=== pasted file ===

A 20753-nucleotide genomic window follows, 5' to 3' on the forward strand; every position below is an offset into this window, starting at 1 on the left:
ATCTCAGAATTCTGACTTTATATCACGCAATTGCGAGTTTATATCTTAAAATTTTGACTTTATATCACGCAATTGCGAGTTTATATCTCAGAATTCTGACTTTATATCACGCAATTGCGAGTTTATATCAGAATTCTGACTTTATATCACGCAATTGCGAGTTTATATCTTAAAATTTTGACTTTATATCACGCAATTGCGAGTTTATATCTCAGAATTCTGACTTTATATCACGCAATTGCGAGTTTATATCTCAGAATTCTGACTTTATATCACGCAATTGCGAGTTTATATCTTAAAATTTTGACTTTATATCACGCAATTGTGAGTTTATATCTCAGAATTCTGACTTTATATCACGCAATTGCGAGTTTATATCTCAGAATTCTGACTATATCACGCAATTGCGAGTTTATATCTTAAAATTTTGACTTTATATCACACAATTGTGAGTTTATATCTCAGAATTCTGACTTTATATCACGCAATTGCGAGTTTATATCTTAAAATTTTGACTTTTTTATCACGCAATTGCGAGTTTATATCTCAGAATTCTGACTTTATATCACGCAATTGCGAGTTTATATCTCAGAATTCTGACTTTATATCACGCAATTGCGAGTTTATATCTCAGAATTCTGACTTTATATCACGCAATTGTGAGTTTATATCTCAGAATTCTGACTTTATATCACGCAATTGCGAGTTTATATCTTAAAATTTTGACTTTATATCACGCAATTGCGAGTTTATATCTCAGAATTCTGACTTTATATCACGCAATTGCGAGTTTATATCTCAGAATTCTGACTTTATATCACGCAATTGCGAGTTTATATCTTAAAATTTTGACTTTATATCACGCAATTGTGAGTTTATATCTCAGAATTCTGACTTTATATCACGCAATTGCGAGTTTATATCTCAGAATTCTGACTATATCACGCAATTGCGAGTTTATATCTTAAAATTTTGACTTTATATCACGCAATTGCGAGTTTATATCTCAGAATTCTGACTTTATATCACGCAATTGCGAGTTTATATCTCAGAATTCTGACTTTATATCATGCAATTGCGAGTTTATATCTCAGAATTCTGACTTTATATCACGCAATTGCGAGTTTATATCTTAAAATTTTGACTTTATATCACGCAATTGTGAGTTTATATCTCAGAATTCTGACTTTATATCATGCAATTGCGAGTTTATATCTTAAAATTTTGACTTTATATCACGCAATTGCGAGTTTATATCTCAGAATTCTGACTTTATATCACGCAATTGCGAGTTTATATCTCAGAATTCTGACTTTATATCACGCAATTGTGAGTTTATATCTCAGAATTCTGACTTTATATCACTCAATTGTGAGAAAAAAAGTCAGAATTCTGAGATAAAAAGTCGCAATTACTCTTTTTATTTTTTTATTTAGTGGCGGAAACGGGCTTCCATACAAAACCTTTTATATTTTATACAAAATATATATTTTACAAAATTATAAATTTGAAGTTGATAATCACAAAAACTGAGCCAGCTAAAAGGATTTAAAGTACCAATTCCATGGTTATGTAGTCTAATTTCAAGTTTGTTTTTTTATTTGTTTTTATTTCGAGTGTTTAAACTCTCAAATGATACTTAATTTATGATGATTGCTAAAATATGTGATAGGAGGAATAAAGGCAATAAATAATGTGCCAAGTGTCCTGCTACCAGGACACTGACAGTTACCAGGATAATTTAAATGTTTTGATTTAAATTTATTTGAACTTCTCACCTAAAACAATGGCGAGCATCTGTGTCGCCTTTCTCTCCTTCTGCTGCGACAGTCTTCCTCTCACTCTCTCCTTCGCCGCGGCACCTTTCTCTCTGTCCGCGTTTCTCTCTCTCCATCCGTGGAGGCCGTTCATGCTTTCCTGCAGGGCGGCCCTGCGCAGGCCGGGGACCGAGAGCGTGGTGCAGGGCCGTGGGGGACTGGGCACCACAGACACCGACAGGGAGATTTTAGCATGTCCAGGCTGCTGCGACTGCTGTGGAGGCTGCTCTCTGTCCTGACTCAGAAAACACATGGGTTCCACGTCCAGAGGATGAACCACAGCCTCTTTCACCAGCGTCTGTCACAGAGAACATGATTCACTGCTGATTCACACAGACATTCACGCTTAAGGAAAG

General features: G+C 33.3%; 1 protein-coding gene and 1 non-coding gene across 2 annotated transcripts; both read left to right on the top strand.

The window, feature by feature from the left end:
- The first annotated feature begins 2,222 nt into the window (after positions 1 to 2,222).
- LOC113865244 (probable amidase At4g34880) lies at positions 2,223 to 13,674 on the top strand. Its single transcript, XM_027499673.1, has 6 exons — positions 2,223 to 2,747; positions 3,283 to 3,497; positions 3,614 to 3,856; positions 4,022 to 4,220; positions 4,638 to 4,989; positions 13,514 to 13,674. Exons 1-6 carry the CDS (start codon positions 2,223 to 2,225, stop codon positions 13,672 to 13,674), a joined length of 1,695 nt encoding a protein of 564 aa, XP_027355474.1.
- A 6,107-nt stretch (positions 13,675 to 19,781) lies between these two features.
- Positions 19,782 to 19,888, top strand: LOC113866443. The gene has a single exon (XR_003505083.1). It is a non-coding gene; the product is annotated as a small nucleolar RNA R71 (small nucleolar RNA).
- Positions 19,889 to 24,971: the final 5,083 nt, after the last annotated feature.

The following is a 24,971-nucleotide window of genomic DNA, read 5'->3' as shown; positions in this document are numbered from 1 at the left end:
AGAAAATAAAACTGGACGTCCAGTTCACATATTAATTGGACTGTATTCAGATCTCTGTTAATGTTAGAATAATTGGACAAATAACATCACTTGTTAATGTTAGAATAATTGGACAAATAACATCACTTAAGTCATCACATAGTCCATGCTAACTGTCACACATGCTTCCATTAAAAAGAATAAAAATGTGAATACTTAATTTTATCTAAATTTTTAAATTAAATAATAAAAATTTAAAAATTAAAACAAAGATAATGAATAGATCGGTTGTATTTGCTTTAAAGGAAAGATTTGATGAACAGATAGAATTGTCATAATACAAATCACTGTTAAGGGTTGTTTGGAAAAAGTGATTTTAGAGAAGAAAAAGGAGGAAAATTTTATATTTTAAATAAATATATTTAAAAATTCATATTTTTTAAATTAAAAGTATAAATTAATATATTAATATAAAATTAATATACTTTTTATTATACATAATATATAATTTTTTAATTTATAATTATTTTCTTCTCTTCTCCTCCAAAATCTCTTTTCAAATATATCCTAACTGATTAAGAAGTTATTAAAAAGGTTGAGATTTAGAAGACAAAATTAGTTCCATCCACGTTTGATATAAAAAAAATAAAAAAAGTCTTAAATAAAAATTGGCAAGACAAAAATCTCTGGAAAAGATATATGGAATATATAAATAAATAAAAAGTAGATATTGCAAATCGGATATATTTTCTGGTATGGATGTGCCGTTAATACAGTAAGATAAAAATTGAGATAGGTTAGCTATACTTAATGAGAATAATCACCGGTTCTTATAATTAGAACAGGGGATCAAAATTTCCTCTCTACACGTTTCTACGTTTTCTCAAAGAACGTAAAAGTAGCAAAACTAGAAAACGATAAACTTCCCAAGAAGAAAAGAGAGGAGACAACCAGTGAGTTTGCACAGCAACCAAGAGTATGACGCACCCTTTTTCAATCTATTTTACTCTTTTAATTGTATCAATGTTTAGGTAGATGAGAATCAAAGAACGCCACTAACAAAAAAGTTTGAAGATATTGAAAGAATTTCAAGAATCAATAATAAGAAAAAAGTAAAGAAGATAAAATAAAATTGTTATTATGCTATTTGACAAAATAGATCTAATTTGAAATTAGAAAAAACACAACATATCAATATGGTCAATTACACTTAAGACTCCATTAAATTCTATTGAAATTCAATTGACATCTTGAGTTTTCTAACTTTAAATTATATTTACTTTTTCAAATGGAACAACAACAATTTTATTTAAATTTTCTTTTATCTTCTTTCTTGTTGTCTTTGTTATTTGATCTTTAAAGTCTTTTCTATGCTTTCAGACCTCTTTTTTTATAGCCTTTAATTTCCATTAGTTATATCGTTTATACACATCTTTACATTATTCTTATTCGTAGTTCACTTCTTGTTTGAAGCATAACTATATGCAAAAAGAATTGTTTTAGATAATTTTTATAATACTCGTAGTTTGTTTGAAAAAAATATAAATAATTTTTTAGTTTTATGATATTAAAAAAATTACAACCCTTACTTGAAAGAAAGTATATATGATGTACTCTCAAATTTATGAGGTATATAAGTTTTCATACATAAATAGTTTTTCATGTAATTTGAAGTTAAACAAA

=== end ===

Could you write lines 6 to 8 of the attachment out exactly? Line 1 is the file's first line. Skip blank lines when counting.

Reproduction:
- LOC113865244 (probable amidase At4g34880) lies at positions 2,223 to 13,674 on the top strand. Its single transcript, XM_027499673.1, has 6 exons — positions 2,223 to 2,747; positions 3,283 to 3,497; positions 3,614 to 3,856; positions 4,022 to 4,220; positions 4,638 to 4,989; positions 13,514 to 13,674. Exons 1-6 carry the CDS (start codon positions 2,223 to 2,225, stop codon positions 13,672 to 13,674), a joined length of 1,695 nt encoding a protein of 564 aa, XP_027355474.1.
- A 6,107-nt stretch (positions 13,675 to 19,781) lies between these two features.
- Positions 19,782 to 19,888, top strand: LOC113866443. The gene has a single exon (XR_003505083.1). It is a non-coding gene; the product is annotated as a small nucleolar RNA R71 (small nucleolar RNA).